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Review of Hugh Davis Graham, The Civil Rights Era: Origins and Development of National Policy, 1960-1972, Oxford University Press, 1990.  From Over Here: Reviews in American Studies (Nottingham), Winter 1992, 95-103.

I provided the title of this previously untitled review.

Anthony Flood

May 20, 2009


From Equal Opportunity to Preferential Treatment

Hugh Murray

In his special message on civil rights of 28 February 1963, President John Kennedy declared, “Our Constitution is color blind, . . .” (69)  Rev. Martin Luther King, in his speech at the March on Washington in August 1963 dreamt of a day when his daughters would be judged by “the content of their character and not by the color of their skin.” (91)  To enshrine these ideals Congress enacted the Civil Rights Act of 1964.  During the debate before passage Sen. Hubert Humphrey (D-Minn.) declared:

there is nothing in it [the bill] that will give any power to the Commission [EEOC] or to any court to require hiring, firing, or promotion of employees in order to meet a racial “quota” or to achieve a racial balance . . . .

In fact, the very opposite is true . . . . Title VII is designed to encourage hiring on the basis of ability and qualifications, not race and religion. (151)

Senators favouring the bill, like Joshua Clark (D-Penn.) and Clifford Case (R-NJ.), defended it in similar language.(151)

To insure against distortion two major amend-ments were incorporated into the bill.  Sen. Everett Dirksen (R-Ill.) amended it so that only “intentional” discrimination would be prohibited (147), while Sen. John Tower (R-Tex.) guaranteed that employers could continue to use, or to institute, professional tests, like the General Aptitude Tests, which were commonly conducted so businesses could ascertain, hire, and promote more able workers. (149-50)

By 1972—in the name of the Civil Rights Act of 1964—most tests were under challenge or aban-doned, while quotas (under the euphemisms “goals and timetables”) were being instituted throughout American industry, education, and government employment.  Blacks and women were being hired, promoted, and given other special privileges such as scholarships, even then they were less qualified than white males.  How did this perversion of the Civil Rights Act come about?  That is the story of Graham’s The Civil Rights Era.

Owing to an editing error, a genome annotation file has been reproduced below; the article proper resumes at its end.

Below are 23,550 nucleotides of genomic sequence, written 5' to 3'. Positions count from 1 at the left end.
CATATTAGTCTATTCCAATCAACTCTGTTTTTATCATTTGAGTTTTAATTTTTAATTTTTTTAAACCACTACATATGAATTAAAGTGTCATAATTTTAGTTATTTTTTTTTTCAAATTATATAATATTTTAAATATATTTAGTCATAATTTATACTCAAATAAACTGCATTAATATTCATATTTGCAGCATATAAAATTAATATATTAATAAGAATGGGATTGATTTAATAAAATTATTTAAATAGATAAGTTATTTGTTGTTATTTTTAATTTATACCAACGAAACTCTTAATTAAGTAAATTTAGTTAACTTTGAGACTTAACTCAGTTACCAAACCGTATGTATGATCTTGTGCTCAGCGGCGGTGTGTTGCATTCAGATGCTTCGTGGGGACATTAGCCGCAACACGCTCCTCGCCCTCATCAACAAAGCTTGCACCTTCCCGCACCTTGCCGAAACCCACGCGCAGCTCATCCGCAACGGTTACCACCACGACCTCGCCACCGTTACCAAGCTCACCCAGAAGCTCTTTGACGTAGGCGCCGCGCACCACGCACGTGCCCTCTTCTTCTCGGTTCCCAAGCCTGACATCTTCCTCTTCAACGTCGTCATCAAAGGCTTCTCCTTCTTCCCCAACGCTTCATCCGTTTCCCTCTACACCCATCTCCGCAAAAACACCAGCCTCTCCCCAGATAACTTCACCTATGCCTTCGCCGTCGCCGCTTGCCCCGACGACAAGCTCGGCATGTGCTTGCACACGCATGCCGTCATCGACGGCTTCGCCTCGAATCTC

Graham, a supporter of affirmative action, de-fends the reversal of meanings that occurred in the name of the Civil Rights Act; yet, Graham has written an excellent book because he includes facts and quo-tations that may embarrass his case.  He seeks to be objective in portraying what occurred, and he achieves this better than previous authors.

Unfortunately, some were determined to subvert the 1964 Civil Rights Act, and not just segregationists who quickly lost their battle to maintain apartheid in the South.  More important in the assault upon the new law were a small number of strategically placed ideologues of the Left.  These zealots, some of whom worked for the Equal Opportunity Commission, did not want the agency to function as created.  Graham initially sees no “conspiracy” in what occurred, “not a grand design but rather an honest groping.”(191) Nevertheless, Graham himself finally relates: “The early EEOC thus functioned as quiet co-conspirators with the agency’s critics on the left. . . .” (236)

Graham also describes this “groping” toward “group” theories:

To move radically beyond the complaint model, the definition . . . [of discrimination] would have to be extended beyond the INTENT standard of the common law tradition, which was stipulated by Congress in Title VII, towards an EFFECT standard.  This would require a shift in criteria from invidious intent on the part of discriminators to harmful impact upon members of the affected class.  Such a radical shift was implicit in newly current metaphor of “institutional racism.” (191)

Alfred Blumrosen, who became the EEOC’s liaison chief for federal, state agencies, admitted that his “creative” reading of the Civil Rights Act of 1964 was “contrary to the plain meaning,” (195) but why worry?  Graham adds that by 1965 when the Bank of America instituted quota hiring under a euphemism, “the standard refrain of the EEO bureaucracies: affirmative action had nothing to do with racial quotas.  That was illegal.” (198) Unfortunately, the deceptive refrain is still heard today.